1 Jan 1970

HSC completes merger with HSE to form new HSE

On 1 April 2008 the Health and Safety Commission (HSC) and the Health and Safety Executive (HSE) merged to form a single national regulatory body responsible for promoting the cause of better health and safety at work. The merged body will be called the Health and Safety Executive and is intended to provide greater clarity and transparency while maintaining its public accountability.

Welcoming the merger, Health and Safety Minister Lord McKenzie said: "The Health and Safety Commission and Health and Safety Executive have done an excellent job over the last 30 years in bringing about significant improvements to health and safety at work.

"However, to face the challenges and demands of the changing world of work, now is the right time to merge the organisations into one which can provide a platform for further improvements to health and safety at work across Great Britain.”

Judith Hackitt, Chair of the new Health and Safety Executive, added: "The new Health and Safety Executive will strengthen the importance of workplace health and safety in Great Britain. With a single regulatory body we will be able to strengthen the links between strategy and delivery in order to provide the accountability expected of a public body in today’s workplace climate. The merger will not fundamentally change the day-to-day operations but will set the tone for closer working throughout the organisation.

"HSE will build on the independence, good relationships with stakeholders and in particular our relationship with local authorities to develop a revised strategy for health and safety in Great Britain.”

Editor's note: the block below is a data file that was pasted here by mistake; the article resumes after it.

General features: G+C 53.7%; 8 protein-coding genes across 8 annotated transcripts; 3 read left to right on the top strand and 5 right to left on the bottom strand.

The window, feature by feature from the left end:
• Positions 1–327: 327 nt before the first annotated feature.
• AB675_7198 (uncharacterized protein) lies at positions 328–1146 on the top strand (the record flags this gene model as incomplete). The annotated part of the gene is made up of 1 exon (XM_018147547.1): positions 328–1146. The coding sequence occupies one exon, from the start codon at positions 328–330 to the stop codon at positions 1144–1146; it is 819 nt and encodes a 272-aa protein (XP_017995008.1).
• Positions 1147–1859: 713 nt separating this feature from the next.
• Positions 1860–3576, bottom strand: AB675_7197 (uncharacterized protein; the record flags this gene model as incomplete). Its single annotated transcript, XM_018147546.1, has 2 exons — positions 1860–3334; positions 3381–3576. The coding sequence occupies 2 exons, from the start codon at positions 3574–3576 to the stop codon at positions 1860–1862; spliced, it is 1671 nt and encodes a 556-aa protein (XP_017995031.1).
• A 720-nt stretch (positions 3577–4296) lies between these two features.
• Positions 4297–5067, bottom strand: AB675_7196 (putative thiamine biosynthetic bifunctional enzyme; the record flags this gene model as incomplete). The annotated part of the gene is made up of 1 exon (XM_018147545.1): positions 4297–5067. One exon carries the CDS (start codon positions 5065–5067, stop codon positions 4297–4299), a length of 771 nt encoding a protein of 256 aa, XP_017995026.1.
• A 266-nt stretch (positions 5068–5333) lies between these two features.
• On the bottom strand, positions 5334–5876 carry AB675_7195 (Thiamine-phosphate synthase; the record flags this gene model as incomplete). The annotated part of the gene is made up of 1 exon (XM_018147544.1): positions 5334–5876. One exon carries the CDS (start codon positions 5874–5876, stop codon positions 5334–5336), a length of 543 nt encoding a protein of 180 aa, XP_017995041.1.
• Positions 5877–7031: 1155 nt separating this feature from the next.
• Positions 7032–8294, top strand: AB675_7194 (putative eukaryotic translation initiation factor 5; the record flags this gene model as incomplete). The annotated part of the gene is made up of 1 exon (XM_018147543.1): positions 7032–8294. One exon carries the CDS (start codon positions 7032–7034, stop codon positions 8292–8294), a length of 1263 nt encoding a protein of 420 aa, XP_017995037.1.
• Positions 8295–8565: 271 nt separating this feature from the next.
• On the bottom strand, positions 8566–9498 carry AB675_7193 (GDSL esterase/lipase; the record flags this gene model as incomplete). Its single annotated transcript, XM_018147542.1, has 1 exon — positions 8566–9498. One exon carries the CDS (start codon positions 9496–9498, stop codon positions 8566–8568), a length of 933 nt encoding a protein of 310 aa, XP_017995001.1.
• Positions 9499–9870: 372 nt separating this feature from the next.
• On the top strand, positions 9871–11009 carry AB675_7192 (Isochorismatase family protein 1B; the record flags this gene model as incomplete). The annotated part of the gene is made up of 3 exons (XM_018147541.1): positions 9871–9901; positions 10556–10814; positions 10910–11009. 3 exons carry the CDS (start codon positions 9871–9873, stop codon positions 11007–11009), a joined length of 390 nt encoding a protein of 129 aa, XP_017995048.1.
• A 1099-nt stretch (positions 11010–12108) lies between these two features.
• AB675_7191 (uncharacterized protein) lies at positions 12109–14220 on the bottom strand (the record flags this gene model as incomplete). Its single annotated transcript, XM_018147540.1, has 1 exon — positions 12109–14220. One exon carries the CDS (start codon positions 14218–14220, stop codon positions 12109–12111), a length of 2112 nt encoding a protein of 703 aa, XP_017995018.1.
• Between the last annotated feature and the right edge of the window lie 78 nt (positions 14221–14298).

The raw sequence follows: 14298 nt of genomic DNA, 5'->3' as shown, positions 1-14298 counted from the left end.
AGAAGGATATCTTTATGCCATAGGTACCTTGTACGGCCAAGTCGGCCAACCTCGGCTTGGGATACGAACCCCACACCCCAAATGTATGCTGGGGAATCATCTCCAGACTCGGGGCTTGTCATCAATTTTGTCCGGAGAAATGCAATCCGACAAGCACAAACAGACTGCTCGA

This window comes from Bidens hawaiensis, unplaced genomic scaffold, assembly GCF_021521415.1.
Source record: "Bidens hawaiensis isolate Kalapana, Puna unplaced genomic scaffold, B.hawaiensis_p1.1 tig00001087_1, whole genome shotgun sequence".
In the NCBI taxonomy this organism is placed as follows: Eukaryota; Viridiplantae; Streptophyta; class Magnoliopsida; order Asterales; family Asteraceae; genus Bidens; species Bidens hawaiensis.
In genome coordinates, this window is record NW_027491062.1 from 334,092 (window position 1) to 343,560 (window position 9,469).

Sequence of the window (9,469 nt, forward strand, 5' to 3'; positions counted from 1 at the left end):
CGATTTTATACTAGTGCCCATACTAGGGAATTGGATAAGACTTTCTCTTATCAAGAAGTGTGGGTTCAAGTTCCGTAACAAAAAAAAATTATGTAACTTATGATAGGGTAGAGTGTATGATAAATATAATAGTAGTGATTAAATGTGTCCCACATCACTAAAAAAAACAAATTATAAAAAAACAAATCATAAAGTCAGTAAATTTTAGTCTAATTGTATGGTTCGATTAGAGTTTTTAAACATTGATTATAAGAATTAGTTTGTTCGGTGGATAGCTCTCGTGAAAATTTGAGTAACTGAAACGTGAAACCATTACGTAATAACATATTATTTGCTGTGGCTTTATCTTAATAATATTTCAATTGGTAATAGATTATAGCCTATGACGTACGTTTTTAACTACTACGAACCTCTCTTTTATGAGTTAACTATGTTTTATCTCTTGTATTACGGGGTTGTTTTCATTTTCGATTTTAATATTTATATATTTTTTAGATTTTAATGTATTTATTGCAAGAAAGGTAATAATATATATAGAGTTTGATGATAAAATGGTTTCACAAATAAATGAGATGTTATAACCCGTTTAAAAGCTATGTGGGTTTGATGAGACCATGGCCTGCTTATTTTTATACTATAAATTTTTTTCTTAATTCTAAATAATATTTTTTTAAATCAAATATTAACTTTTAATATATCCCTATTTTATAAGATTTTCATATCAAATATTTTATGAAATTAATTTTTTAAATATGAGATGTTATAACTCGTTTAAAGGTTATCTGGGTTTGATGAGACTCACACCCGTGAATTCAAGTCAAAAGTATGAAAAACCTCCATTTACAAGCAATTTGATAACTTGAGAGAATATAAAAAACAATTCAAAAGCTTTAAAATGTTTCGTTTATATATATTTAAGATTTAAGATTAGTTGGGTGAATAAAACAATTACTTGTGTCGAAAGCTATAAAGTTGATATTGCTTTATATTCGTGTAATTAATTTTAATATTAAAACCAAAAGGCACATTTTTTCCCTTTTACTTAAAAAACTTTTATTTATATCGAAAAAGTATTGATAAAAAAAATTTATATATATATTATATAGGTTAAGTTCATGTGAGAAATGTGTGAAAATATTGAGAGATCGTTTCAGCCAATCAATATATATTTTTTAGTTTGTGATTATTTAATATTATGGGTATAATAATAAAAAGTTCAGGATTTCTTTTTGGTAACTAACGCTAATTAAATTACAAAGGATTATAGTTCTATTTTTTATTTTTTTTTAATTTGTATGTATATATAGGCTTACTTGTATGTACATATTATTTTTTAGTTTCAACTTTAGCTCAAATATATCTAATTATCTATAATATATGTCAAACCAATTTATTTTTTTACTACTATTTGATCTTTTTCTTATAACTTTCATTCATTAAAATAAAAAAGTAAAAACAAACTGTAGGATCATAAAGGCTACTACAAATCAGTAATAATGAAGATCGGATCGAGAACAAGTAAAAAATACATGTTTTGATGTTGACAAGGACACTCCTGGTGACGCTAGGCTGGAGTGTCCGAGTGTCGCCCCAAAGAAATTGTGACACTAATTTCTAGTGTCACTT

The HSE will retain its independence, reflecting the interests of employers, employees and local authorities, and is committed to maintaining its service delivery. In terms of organisation, the Board of the new Executive will assume responsibility for running all aspects of the HSE, including setting the overall strategic direction, financial and performance management and prioritisation of resources. The HSE will be revisiting its strategy to develop a long-term view for the next five years, which will be published towards the end of 2008.

According to the Department for Work & Pensions, which is responsible for workplace health and safety, the merger means that there is now a single national regulatory body responsible for promoting the cause of better health and safety at work. All the fundamental contents of the Health & Safety at Work Act remain in place, and none of the statutory functions of the previous HSC and HSE will be removed. Furthermore, there is no change in health and safety requirements, how they are enforced or how stakeholders relate to the health and safety regulator. No health and safety protections will be removed.

Judith Hackitt, who chaired the old HSC, is now Chair of the Board of the new HSE. Existing Commissioners have been appointed as non-executive directors of the new Executive for the remainder of their term of office and been given the relevant responsibilities of the new roles. Members of the Board of the new HSE will be appointed by the Secretary of State and there will be a maximum of eleven members plus the Chair.

The decision to merge the HSC and HSE was reached after extensive consultation with stakeholders - in which 80 per cent of respondents were in favour of the merger - and through the process determined by the Legislative and Regulatory Reform Act 2006.

More information about the HSE is available at www.hse.gov.uk , though at the time of writing the 'About us' section has yet to be updated to reflect the merger.


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